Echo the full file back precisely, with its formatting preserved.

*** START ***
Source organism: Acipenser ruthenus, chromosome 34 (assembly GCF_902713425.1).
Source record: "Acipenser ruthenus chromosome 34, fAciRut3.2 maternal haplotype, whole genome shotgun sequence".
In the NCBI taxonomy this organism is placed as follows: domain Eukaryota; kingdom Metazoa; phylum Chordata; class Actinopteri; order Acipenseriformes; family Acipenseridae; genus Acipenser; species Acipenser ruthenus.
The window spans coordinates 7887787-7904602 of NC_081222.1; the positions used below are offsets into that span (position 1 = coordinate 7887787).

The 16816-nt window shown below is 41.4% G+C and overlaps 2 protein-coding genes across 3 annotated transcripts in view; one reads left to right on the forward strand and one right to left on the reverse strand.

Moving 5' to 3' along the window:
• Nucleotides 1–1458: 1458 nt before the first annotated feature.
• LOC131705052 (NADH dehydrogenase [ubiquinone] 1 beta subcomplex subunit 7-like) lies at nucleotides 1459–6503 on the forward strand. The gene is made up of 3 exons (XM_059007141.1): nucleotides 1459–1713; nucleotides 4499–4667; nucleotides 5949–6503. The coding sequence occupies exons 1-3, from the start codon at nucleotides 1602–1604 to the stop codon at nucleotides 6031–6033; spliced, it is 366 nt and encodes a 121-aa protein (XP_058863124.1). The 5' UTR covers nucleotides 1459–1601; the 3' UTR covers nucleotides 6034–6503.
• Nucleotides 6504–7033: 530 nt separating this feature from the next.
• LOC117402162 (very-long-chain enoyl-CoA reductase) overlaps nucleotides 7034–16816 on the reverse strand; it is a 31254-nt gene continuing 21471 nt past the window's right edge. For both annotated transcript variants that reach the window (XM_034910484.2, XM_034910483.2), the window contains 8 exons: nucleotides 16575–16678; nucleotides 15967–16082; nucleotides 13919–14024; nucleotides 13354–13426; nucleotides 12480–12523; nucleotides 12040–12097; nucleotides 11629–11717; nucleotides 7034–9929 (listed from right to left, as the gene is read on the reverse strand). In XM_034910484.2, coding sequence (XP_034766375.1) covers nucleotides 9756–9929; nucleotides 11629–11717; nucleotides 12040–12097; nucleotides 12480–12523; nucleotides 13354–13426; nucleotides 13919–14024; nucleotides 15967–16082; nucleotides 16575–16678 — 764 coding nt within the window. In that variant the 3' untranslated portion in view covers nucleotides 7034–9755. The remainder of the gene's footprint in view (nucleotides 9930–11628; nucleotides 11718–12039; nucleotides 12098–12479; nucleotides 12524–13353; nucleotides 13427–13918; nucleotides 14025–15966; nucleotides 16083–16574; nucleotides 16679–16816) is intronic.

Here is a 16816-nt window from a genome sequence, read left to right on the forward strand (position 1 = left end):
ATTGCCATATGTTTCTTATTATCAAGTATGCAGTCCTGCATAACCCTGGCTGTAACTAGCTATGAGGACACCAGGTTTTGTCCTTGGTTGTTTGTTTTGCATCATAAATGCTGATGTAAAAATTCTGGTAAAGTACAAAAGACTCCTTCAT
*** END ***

Source organism: Acipenser ruthenus, chromosome 34 (assembly GCF_902713425.1).
Source record: "Acipenser ruthenus chromosome 34, fAciRut3.2 maternal haplotype, whole genome shotgun sequence".
In the NCBI taxonomy this organism is placed as follows: domain Eukaryota; kingdom Metazoa; phylum Chordata; class Actinopteri; order Acipenseriformes; family Acipenseridae; genus Acipenser; species Acipenser ruthenus.
The window spans coordinates 7887787-7904602 of NC_081222.1; the positions used below are offsets into that span (position 1 = coordinate 7887787).

The 16816-nt window shown below is 41.4% G+C and overlaps 2 protein-coding genes across 3 annotated transcripts in view; one reads left to right on the forward strand and one right to left on the reverse strand.

Moving 5' to 3' along the window:
• Nucleotides 1–1458: 1458 nt before the first annotated feature.
• LOC131705052 (NADH dehydrogenase [ubiquinone] 1 beta subcomplex subunit 7-like) lies at nucleotides 1459–6503 on the forward strand. The gene is made up of 3 exons (XM_059007141.1): nucleotides 1459–1713; nucleotides 4499–4667; nucleotides 5949–6503. The coding sequence occupies exons 1-3, from the start codon at nucleotides 1602–1604 to the stop codon at nucleotides 6031–6033; spliced, it is 366 nt and encodes a 121-aa protein (XP_058863124.1). The 5' UTR covers nucleotides 1459–1601; the 3' UTR covers nucleotides 6034–6503.
• Nucleotides 6504–7033: 530 nt separating this feature from the next.
• LOC117402162 (very-long-chain enoyl-CoA reductase) overlaps nucleotides 7034–16816 on the reverse strand; it is a 31254-nt gene continuing 21471 nt past the window's right edge. For both annotated transcript variants that reach the window (XM_034910484.2, XM_034910483.2), the window contains 8 exons: nucleotides 16575–16678; nucleotides 15967–16082; nucleotides 13919–14024; nucleotides 13354–13426; nucleotides 12480–12523; nucleotides 12040–12097; nucleotides 11629–11717; nucleotides 7034–9929 (listed from right to left, as the gene is read on the reverse strand). In XM_034910484.2, coding sequence (XP_034766375.1) covers nucleotides 9756–9929; nucleotides 11629–11717; nucleotides 12040–12097; nucleotides 12480–12523; nucleotides 13354–13426; nucleotides 13919–14024; nucleotides 15967–16082; nucleotides 16575–16678 — 764 coding nt within the window. In that variant the 3' untranslated portion in view covers nucleotides 7034–9755. The remainder of the gene's footprint in view (nucleotides 9930–11628; nucleotides 11718–12039; nucleotides 12098–12479; nucleotides 12524–13353; nucleotides 13427–13918; nucleotides 14025–15966; nucleotides 16083–16574; nucleotides 16679–16816) is intronic.

Here is a 16816-nt window from a genome sequence, read left to right on the forward strand (position 1 = left end):
ATTGCCATATGTTTCTTATTATCAAGTATGCAGTCCTGCATAACCCTGGCTGTAACTAGCTATGAGGACACCAGGTTTTGTCCTTGGTTGTTTGTTTTGCATCATAAATGCTGATGTAAAAATTCTGGTAAAGTACAAAAGACTCCTTCAT